June 27, 2011

Minimalist Ideas, Maximalist Results

As much time as I spend doing anything else, at least as much is spent reading. Currently, a great deal of that time is devoted to running and fitness literature, or more broadly, sports science. If you've even a passing interest in that area, you've surely been exposed to the running shoe/form debate. Truthfully, I find the whole thing just a little odd, and probably a case of misapplied focus. Most people would run better and be hurt less with proper training/nutrition, while simply running in something that they find comfortable.

This line of thinking, how equipment effects technique which effects product, has correlates in innumerable other activities -- yes, one of which is making coffee. How much does technology help? Does it, perhaps, actively detract from quality? Might a more human touch be better?

As with the shod/unshod debate, I think this is a false dichotomy. There is a point at which too much human control is ceded, and the product suffers. But I'm not sure where that line is in every case, or even most cases. I'm sure it varies a great deal.

A high volume cafe (like a high volume runner) probably has greater need for technology. Barefoot running will not produce optimal results at 70 MPW, especially if most of that is on pavement. In this case, shoes almost certainly help.

People argue that the Nike's of the world are more marketing machines than anything else, more focused on creating a product than a tool. It's a cynical view, but not one without validity. However, the Nike's of the world still outfit the best runners in the world, from the local 5K winners to Bernard Lagat. There is pride at stake for the former outfit, and quite a bit of money for the latter. If training in trainers was suboptimal, they'd probably not be doing it.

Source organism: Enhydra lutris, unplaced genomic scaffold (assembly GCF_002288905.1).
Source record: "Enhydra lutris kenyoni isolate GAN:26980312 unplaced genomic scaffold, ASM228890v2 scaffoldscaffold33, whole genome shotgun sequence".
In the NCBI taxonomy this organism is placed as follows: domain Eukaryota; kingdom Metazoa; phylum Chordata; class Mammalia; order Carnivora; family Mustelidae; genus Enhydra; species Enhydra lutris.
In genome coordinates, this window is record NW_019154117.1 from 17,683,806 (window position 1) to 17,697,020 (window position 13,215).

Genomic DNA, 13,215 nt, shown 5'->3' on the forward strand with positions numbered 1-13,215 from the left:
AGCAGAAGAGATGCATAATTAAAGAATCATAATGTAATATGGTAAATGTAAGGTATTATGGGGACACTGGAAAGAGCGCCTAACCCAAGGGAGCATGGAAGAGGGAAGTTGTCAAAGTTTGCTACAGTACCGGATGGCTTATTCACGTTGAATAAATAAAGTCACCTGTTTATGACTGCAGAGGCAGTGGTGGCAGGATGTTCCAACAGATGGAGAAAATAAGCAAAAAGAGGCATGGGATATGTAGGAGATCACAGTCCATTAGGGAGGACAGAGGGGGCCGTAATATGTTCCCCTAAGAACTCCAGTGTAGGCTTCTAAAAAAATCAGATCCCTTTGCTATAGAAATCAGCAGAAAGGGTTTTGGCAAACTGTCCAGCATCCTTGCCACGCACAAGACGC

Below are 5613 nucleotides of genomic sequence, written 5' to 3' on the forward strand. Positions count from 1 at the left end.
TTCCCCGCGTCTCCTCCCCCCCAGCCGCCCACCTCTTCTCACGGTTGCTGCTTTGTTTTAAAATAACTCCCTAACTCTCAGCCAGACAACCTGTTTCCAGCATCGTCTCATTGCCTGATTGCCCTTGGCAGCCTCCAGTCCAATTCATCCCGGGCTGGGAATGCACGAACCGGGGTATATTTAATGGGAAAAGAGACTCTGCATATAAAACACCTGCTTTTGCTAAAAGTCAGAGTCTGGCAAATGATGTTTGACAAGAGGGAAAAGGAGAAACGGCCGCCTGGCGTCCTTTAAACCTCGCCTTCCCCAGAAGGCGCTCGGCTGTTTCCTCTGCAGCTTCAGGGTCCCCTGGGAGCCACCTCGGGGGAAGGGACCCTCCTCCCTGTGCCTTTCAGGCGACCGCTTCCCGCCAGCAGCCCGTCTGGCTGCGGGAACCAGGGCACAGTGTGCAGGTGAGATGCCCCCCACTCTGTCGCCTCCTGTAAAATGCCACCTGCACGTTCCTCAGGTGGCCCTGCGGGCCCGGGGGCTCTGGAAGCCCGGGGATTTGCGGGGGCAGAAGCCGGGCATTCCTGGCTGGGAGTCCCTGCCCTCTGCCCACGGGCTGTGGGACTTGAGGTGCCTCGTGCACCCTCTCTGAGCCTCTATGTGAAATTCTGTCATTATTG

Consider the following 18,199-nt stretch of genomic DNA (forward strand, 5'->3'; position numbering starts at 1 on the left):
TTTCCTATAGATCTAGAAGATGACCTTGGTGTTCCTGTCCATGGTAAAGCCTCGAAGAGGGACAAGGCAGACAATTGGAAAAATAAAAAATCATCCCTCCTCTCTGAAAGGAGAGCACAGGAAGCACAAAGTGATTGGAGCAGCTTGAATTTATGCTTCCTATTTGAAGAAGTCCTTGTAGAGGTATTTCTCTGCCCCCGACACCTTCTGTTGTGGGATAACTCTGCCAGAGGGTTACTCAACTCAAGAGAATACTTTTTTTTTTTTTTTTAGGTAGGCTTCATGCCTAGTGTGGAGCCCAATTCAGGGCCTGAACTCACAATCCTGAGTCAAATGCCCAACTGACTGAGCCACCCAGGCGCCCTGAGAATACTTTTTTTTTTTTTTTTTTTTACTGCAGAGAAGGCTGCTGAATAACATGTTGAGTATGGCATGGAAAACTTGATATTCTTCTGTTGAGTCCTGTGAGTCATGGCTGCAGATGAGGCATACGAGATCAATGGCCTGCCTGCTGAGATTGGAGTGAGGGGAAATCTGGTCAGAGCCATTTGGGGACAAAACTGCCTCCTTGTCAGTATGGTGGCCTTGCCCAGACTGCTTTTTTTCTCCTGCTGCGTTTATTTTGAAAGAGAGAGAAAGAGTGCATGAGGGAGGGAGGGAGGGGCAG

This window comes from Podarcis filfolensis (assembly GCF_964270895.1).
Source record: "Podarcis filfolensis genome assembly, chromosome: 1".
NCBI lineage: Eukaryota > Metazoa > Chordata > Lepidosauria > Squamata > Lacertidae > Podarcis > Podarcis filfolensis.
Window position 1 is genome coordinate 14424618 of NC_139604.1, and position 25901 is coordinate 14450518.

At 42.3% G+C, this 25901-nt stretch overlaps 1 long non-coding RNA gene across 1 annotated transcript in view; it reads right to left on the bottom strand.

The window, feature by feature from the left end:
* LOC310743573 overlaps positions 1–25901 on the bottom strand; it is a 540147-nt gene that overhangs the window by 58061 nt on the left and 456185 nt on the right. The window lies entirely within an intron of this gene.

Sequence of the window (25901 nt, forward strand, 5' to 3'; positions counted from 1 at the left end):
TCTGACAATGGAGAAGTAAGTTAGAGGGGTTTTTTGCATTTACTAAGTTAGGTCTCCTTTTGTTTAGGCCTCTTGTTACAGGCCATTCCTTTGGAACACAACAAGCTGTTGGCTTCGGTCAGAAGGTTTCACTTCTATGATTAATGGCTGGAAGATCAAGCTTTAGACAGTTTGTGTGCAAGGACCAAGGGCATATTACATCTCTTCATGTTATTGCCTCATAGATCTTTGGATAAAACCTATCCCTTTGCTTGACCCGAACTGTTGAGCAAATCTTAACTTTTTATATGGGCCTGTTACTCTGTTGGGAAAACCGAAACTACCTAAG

And as a certain amount of mileage at a certain pace is probably easier to achieve with some cushion and support, serving a certain volume of coffee is easier when using electric brewers, and not simply pour over methods. Try to tell the 15 people in line that, sorry, it'll be a few minutes before I brew this one cup, the cherry notes simply won't sparkle right if mass brewed. Then duck, and acquire a sense of context.

Of course, there is the other end of the spectrum, the Brooks Beast of running shoes and McDonald's model of espresso. Here, the human element is as far removed as possible, with the assumption being that the human element will only make things messy. The machine is more efficient, quality be dammed, and thus it's better. The problems here are fairly obvious. Primarily, the product suffers, and is in fact often produced in a less efficient manner.

There is no best fit between those two extremes. At least, there is no one best fit. Volume matters, as does the type of cafe you purport to be and the customer base that draws. In finding fit, it's best to leave dogma at the door. Pay attention to what works, and most importantly, what works well.

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